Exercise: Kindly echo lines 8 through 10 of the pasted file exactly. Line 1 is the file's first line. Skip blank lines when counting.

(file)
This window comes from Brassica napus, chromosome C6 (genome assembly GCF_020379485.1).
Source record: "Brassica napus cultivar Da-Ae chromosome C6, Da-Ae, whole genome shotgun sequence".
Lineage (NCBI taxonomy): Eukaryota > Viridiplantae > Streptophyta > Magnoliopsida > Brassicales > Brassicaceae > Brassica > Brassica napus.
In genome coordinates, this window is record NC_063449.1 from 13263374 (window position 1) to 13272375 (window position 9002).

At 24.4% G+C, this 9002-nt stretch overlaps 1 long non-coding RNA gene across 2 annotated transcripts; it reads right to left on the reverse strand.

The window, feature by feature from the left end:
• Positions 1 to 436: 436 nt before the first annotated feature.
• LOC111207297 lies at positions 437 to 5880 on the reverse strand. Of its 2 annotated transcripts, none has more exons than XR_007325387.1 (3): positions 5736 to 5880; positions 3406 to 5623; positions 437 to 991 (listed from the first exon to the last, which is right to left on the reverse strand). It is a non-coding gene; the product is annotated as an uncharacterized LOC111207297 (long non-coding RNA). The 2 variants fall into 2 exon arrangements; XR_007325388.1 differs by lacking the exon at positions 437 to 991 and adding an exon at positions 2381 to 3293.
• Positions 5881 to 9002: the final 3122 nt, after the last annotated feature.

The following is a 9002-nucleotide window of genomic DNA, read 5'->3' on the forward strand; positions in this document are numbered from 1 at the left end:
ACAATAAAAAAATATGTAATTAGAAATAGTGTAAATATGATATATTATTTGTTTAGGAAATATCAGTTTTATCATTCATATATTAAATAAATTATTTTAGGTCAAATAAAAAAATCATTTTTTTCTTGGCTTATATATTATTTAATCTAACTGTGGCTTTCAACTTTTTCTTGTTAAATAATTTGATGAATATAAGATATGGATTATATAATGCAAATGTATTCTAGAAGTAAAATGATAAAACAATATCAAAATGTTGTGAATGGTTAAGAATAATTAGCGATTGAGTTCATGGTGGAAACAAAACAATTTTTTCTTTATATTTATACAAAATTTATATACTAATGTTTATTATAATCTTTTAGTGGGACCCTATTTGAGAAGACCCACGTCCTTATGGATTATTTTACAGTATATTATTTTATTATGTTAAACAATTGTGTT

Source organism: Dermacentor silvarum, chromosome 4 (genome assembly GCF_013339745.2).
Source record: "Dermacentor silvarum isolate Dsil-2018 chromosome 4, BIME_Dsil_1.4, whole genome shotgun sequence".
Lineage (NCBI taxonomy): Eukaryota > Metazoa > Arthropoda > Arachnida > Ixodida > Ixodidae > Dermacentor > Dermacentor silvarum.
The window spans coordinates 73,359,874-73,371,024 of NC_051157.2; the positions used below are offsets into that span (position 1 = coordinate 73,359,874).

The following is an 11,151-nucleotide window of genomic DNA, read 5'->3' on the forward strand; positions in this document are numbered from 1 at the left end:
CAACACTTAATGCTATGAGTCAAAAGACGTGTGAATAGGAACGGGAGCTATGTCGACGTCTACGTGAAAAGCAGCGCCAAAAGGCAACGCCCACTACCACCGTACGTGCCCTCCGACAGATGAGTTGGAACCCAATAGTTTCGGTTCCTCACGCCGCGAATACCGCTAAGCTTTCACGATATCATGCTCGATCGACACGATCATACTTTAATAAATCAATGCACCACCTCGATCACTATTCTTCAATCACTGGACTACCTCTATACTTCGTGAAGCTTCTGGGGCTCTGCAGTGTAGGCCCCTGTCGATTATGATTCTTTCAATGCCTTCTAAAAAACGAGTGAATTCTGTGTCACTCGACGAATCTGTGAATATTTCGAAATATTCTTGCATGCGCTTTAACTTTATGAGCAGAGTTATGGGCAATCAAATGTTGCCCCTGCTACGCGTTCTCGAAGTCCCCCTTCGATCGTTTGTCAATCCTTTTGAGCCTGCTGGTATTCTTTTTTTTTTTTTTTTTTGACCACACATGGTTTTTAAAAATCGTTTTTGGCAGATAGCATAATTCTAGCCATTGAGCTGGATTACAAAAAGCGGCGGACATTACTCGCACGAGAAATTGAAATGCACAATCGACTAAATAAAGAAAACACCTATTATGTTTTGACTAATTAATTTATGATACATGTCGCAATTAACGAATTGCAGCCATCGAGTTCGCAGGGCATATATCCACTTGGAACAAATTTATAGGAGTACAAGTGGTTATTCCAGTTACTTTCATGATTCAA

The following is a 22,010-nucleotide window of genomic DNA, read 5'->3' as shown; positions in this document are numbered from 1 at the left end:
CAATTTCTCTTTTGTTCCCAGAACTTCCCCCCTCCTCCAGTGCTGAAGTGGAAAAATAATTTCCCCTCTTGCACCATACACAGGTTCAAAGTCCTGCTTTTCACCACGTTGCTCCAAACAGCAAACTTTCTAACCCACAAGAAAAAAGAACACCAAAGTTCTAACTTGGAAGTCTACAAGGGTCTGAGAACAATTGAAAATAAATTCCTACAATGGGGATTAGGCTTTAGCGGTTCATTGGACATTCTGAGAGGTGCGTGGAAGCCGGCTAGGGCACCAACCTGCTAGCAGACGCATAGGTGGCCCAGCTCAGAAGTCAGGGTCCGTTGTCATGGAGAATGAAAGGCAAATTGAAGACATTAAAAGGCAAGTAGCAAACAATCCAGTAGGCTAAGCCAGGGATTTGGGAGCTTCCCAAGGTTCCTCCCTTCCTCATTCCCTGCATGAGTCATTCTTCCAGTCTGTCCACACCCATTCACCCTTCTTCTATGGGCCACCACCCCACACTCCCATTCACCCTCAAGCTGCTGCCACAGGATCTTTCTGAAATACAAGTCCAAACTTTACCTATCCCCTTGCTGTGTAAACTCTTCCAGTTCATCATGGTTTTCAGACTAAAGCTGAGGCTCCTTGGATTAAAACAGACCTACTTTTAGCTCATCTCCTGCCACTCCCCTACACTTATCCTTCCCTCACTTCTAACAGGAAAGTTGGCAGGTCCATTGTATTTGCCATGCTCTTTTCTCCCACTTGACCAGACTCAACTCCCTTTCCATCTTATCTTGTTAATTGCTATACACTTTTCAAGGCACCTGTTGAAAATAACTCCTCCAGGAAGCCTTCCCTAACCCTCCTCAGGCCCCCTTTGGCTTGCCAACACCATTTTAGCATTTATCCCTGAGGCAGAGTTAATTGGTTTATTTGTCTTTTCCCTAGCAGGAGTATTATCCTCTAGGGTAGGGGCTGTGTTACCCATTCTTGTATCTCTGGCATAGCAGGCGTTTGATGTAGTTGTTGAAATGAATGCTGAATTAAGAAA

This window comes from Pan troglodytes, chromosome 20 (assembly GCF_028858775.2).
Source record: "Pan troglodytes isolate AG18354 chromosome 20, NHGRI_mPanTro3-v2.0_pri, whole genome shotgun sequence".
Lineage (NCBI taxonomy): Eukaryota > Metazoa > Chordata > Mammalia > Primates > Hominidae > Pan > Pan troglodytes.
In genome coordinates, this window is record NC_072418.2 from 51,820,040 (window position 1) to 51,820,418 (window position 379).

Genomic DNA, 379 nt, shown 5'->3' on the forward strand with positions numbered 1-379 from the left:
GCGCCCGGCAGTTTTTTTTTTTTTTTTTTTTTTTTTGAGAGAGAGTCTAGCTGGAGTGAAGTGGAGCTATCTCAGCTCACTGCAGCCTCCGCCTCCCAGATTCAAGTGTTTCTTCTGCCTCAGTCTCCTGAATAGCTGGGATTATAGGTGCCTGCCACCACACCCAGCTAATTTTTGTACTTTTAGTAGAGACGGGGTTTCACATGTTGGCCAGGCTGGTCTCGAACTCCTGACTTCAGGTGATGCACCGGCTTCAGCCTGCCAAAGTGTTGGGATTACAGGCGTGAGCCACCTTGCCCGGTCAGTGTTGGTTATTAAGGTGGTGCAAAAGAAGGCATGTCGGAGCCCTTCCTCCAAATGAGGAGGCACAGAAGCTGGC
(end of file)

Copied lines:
• LOC111207297 lies at positions 437 to 5880 on the reverse strand. Of its 2 annotated transcripts, none has more exons than XR_007325387.1 (3): positions 5736 to 5880; positions 3406 to 5623; positions 437 to 991 (listed from the first exon to the last, which is right to left on the reverse strand). It is a non-coding gene; the product is annotated as an uncharacterized LOC111207297 (long non-coding RNA). The 2 variants fall into 2 exon arrangements; XR_007325388.1 differs by lacking the exon at positions 437 to 991 and adding an exon at positions 2381 to 3293.
• Positions 5881 to 9002: the final 3122 nt, after the last annotated feature.

The following is a 9002-nucleotide window of genomic DNA, read 5'->3' on the forward strand; positions in this document are numbered from 1 at the left end: